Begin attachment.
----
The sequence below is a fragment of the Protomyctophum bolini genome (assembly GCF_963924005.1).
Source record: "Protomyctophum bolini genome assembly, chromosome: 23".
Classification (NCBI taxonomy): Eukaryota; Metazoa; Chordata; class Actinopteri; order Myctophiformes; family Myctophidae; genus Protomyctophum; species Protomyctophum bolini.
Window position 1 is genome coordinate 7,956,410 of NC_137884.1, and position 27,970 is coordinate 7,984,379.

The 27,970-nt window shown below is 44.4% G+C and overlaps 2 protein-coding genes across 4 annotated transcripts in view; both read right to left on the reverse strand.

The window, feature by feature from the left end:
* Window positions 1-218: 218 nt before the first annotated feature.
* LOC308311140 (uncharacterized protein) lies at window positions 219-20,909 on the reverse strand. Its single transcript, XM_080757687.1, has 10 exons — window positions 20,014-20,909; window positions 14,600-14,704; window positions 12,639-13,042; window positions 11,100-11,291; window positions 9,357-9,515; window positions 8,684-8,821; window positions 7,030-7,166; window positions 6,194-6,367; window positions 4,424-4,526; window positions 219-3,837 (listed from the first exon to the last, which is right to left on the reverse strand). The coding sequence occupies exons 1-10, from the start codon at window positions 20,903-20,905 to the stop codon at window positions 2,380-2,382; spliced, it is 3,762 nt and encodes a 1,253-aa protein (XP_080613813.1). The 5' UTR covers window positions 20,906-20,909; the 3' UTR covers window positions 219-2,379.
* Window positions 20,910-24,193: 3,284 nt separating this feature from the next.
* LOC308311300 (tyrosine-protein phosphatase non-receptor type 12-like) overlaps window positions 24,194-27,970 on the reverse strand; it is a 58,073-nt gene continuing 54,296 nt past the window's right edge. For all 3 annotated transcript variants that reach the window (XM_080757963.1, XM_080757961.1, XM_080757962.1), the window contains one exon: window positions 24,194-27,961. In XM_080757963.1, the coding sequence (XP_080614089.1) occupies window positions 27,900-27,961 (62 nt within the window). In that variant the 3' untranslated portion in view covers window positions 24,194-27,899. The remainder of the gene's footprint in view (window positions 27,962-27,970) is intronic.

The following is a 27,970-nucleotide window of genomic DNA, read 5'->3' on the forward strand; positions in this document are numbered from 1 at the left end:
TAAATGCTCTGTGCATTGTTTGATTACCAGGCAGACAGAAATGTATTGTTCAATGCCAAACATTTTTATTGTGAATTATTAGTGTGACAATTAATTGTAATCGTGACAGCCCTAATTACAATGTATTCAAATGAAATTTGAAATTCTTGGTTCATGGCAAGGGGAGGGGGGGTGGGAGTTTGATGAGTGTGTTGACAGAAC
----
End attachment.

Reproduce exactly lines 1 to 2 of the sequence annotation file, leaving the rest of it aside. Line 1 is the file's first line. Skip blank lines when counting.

The sequence below is a fragment of the Protomyctophum bolini genome (assembly GCF_963924005.1).
Source record: "Protomyctophum bolini genome assembly, chromosome: 23".